Kyle and her husband moved to Brookfield in 1986. She became active in local politics and started blogging in 2004. Her focus is primarily on local issues but often includes state and national topics, too. Kyle looks at things from the taxpayers' perspective in a creative, yet down to earth way, addressing them from a practical point of view.
While many in the world remember the Holocaust on this day, The Day of Remembrance, Iran's President Ahmadinejad spoke before the UN anti-racism conference, spewing his usual Holocaust denial sentiments. Those comments prompted "Dozens of diplomats" from Britain and Europe to walk out. The United States, Israel, Australia, Canada, Germany, Italy, Netherlands, New Zealand and Poland did not opt to attend at all, because of concerns that the forum "would be used as a platform for attacks on Israel."
Iran's President lived up to that expectation with his assertion that "the Israeli state was created by 'military aggressions to make an entire nation homeless under the pretext of Jewish suffering' from the Second World War." I guess his pretext of suffering was in reference to the Holocaust, where over 6 million Jews were murdered by the German government? Don't ask me where the military aggression came in since the homeland of Israel was a initially a diplomatic solution, not a military one by the Jews.
It is difficult to understand how people like Ahmadinejad can deny the Holocaust when there are people still living who witnessed it, photos and film showing the camps, Jewish prisoners exist (pretty hard to get actors to starve themselves to death just to fool the world), and there is historical evidence--military records, hospital records, newspaper accounts, etc.
One such witness was depicted in Hallmark Hall of Fame's production: The Courageous Heart of Irena Sendler, which aired on Sunday, April 19. (If you missed it, it will be coming out on DVD soon.)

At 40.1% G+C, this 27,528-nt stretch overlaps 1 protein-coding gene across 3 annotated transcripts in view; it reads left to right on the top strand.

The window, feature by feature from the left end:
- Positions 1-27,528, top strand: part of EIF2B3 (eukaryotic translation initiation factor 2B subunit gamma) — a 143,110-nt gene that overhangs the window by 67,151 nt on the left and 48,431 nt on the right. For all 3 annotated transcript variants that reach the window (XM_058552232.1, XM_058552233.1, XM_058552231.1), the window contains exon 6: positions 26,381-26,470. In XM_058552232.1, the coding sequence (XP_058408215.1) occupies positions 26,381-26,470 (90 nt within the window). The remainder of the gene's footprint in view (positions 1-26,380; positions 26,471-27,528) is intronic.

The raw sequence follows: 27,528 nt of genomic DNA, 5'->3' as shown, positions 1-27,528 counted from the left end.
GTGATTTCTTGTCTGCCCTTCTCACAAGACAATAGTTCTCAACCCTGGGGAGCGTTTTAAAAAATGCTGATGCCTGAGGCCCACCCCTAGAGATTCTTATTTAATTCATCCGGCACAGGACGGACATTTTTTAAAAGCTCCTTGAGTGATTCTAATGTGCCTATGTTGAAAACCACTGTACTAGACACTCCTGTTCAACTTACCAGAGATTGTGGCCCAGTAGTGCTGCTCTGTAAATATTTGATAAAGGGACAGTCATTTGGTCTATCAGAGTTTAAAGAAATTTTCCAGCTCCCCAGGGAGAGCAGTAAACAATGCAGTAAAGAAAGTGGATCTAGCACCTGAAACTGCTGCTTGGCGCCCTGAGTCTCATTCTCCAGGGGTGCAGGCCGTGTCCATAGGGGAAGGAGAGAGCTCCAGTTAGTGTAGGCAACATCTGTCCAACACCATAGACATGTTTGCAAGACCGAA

The production was based on the true story of Irena Sendler, a young woman who lived in Warsaw, Poland during the war years. Soon after Germany invaded Poland in 1939, the Jews were rounded up and forced to live in a confined area of the city, a ghetto. We learn that Irena's father was a doctor, who died of typhus years ago, that he contracted while treating the Jews. Irena, like her father, had a heart for the suffering of others and tried to make a difference. She was a social worker.
So she decides to not just help by bringing food and supplies to the ghetto dwellers; she sees that the children must be smuggled out and put in Polish homes for safe keeping. The rumors are that the Germans are emptying neighborhoods and taking the residents to "work camps." Irena sets out to find homes for the children.
Her actions are not without cost; she risks her life and safety to rescue the children. When asked if she realizes how dangerous her actions are, she quotes her father saying something like this: Didn't father used to say that if you see someone drowning, you must try to save them even if you can't swim? "A requirement dictated by the heart," she later said. Irena was taken prisoner herself, beaten so badly her legs and feet were broken, but she managed to escape execution.
Hallmark did a great job portraying what true heroism looks like. Irena Sendler didn't possess any special abilities, she just saw a job that needed doing and risked all to do it. As Renata Zajdman--a rescued survivor said, "she [Irena] is proof that an ordinary person can accomplish extraordinary deeds." In all, Irena rescued 2,500 children out of the Warsaw Ghetto. (Oskar Schindler, of Schindler's List rescued 1,100.)
The movie portrayal was a fitting tribute to one of the many people who put self aside to help others during that horrible time. Hallmark has some background information on their website that is worth reading. It tells how this almost forgotten woman's deeds came to be known again. I was surprised to learn that after the war, she "was shunned into obscurity, and branded a Fascist for saving Jews." If you didn't get to view the production on TV, look for it when it comes out on DVD. (Check the library later this year.)
The Holocaust was real. It was not a pretext of suffering. There are still many who lived through it alive today--some thanks to Irena Sendler.
Brookfield7, Fairly Conservative, BetterBrookfield, Vicki McKenna, Jay Weber, The Right View Wisconsin, Randy Melchert, Mark Levin, The Heritage Foundation, CNS News